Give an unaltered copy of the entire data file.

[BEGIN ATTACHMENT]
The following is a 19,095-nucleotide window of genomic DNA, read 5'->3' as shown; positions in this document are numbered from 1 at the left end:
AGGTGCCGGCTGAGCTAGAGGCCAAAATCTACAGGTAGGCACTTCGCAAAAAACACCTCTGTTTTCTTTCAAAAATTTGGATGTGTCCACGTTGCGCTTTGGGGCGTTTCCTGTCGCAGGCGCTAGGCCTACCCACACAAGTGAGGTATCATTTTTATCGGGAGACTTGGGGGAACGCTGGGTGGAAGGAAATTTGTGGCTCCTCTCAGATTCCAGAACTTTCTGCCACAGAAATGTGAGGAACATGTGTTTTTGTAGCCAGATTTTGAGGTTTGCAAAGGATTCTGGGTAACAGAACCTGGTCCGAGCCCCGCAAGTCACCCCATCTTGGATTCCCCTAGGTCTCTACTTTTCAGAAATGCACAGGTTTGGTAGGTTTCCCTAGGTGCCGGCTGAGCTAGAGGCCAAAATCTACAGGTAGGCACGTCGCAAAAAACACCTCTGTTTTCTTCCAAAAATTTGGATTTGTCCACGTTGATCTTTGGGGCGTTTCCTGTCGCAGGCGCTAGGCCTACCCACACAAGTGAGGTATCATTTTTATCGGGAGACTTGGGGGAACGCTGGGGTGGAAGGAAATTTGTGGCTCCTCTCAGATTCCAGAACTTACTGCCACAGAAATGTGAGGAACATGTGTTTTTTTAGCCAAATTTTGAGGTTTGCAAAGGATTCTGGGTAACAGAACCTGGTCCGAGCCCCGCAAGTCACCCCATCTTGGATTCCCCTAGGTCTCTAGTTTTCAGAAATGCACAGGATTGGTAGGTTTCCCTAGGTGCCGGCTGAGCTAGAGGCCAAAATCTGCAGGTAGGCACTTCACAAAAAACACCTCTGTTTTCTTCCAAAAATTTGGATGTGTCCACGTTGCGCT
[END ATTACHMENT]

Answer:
The following is a 19,095-nucleotide window of genomic DNA, read 5'->3' as shown; positions in this document are numbered from 1 at the left end:
AGGTGCCGGCTGAGCTAGAGGCCAAAATCTACAGGTAGGCACTTCGCAAAAAACACCTCTGTTTTCTTTCAAAAATTTGGATGTGTCCACGTTGCGCTTTGGGGCGTTTCCTGTCGCAGGCGCTAGGCCTACCCACACAAGTGAGGTATCATTTTTATCGGGAGACTTGGGGGAACGCTGGGTGGAAGGAAATTTGTGGCTCCTCTCAGATTCCAGAACTTTCTGCCACAGAAATGTGAGGAACATGTGTTTTTGTAGCCAGATTTTGAGGTTTGCAAAGGATTCTGGGTAACAGAACCTGGTCCGAGCCCCGCAAGTCACCCCATCTTGGATTCCCCTAGGTCTCTACTTTTCAGAAATGCACAGGTTTGGTAGGTTTCCCTAGGTGCCGGCTGAGCTAGAGGCCAAAATCTACAGGTAGGCACGTCGCAAAAAACACCTCTGTTTTCTTCCAAAAATTTGGATTTGTCCACGTTGATCTTTGGGGCGTTTCCTGTCGCAGGCGCTAGGCCTACCCACACAAGTGAGGTATCATTTTTATCGGGAGACTTGGGGGAACGCTGGGGTGGAAGGAAATTTGTGGCTCCTCTCAGATTCCAGAACTTACTGCCACAGAAATGTGAGGAACATGTGTTTTTTTAGCCAAATTTTGAGGTTTGCAAAGGATTCTGGGTAACAGAACCTGGTCCGAGCCCCGCAAGTCACCCCATCTTGGATTCCCCTAGGTCTCTAGTTTTCAGAAATGCACAGGATTGGTAGGTTTCCCTAGGTGCCGGCTGAGCTAGAGGCCAAAATCTGCAGGTAGGCACTTCACAAAAAACACCTCTGTTTTCTTCCAAAAATTTGGATGTGTCCACGTTGCGCT